May 13, 2008 -- Measuring the signal quality of USB (Universal Serial Bus) interfaces requires that designers meet the stringent constraints of the USB-IF (USB Implementers Forum) specification. Nothing is more frustrating, however, than attempting to hunt down signal-quality issues in your design when your test setup has introduced curve errors. By isolating setup-testing issues from design-testing issues, designers can ensure that they are making proper measurements of the signal quality of USB-data lines. This accomplishment will lead to uncovering rather than masking design problems.
The foundation of measuring USB-signal quality is a violation plot. This plot is the width of a single bit; three boundaries—upper limit, lower limit, and center eye—outline this plot of data, and these boundaries create the violation area and define the area that the signal must not pass through. If the signal enters the violation area, then the design has violated at least one of the USB-specification requirements. The violation area depends on the configuration of the DUT (device under test). For example, a “captive” cable has a different set of limits from a device using a standard B connector. The USB-IF specification contains the plots for each of these tests. Once you have selected the proper test limits for the configuration, you use a test packet to generate each bit over this template. If the signal is monotonic and does not pass through the violation areas, then the signal passes the signal-quality measurement. You must also consider the edge rate of the signal and ensure that the signal does not have too sharp a rise or fall.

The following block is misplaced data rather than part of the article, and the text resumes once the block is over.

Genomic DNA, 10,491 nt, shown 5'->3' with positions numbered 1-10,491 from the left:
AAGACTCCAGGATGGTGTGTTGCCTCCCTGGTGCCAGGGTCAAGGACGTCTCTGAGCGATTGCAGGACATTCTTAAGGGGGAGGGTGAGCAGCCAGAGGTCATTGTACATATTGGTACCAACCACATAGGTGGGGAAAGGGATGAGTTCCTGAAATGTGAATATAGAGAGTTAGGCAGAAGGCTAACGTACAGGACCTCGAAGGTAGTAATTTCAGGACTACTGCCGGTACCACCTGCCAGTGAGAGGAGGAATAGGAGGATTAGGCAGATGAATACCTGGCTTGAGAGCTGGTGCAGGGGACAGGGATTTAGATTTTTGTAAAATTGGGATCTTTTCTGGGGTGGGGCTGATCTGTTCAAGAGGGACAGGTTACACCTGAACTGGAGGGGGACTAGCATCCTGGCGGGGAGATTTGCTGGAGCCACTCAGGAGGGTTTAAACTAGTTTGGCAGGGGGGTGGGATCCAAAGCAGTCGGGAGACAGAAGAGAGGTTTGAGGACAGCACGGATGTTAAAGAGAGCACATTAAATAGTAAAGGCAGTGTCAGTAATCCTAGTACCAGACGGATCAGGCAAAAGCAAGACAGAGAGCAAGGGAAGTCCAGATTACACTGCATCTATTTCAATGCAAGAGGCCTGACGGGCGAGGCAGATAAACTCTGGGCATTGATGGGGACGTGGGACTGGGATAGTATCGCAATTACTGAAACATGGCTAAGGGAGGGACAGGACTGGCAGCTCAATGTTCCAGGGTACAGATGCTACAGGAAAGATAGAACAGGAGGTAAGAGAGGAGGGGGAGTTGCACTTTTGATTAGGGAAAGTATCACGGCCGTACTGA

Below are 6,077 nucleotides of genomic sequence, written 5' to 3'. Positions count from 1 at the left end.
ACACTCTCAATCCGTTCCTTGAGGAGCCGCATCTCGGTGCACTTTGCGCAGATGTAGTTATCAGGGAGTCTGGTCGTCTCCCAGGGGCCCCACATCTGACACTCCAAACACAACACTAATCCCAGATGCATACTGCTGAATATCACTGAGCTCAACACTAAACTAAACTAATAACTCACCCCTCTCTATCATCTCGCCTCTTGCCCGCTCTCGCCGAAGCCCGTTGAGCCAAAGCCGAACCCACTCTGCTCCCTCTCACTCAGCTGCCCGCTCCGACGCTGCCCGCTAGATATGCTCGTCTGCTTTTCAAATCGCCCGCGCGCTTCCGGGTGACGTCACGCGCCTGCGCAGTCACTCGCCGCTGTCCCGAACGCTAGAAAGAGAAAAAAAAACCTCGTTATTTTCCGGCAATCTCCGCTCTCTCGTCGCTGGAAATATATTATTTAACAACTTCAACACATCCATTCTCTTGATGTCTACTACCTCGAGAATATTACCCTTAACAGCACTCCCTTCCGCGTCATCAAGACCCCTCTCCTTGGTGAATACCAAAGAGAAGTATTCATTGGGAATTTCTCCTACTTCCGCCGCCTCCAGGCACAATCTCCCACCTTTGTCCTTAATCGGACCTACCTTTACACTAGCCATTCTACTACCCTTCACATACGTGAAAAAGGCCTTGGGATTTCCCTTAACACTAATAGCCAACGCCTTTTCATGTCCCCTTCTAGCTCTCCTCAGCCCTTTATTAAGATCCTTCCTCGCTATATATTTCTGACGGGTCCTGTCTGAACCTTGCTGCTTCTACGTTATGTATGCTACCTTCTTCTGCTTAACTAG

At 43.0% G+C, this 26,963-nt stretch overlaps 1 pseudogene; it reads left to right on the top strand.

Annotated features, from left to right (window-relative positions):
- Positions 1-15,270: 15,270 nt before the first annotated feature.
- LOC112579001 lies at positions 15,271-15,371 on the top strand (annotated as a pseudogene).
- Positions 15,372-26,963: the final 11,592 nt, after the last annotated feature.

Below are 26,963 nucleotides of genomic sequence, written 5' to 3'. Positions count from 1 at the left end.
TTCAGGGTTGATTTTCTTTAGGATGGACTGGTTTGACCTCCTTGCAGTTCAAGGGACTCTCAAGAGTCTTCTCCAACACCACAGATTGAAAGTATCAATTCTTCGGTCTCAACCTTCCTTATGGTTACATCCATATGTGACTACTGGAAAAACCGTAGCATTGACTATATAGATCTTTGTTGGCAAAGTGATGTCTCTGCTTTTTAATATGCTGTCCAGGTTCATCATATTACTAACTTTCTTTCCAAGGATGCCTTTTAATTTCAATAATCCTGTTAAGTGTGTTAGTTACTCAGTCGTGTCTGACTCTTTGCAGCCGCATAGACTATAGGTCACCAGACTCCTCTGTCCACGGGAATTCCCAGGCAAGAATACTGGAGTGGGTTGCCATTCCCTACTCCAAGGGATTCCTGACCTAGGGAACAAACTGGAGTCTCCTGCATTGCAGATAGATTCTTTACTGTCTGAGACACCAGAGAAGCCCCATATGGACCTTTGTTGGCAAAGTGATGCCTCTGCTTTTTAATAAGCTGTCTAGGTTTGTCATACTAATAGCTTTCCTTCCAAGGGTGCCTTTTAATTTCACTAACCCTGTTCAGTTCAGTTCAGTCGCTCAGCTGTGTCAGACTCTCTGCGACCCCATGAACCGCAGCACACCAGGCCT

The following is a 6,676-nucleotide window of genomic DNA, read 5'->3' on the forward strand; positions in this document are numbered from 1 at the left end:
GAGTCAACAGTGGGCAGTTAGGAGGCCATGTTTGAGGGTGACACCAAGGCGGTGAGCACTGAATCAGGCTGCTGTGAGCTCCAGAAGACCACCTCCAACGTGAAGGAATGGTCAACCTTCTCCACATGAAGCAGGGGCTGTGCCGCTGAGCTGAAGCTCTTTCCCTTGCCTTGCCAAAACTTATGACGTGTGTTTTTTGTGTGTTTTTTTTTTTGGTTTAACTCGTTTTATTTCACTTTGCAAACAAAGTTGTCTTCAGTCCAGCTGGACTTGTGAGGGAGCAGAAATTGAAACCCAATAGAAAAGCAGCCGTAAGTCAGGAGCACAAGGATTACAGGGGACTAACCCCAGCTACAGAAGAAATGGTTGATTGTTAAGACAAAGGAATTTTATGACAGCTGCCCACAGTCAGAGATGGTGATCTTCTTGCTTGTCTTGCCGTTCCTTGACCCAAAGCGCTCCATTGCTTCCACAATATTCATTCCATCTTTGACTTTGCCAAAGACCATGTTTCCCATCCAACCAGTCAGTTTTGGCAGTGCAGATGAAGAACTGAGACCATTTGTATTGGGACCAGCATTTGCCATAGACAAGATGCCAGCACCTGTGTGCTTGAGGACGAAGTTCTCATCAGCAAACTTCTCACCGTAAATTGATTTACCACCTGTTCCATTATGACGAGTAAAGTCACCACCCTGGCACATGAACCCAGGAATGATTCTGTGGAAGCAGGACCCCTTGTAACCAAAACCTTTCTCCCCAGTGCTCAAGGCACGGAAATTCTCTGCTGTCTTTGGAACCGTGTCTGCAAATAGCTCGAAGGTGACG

By Keith Klepin. (Klepin is a senior staff application engineer at Cypress Semiconductor, Inc.)
This brief introduction has been excerpted from the original copyrighted article.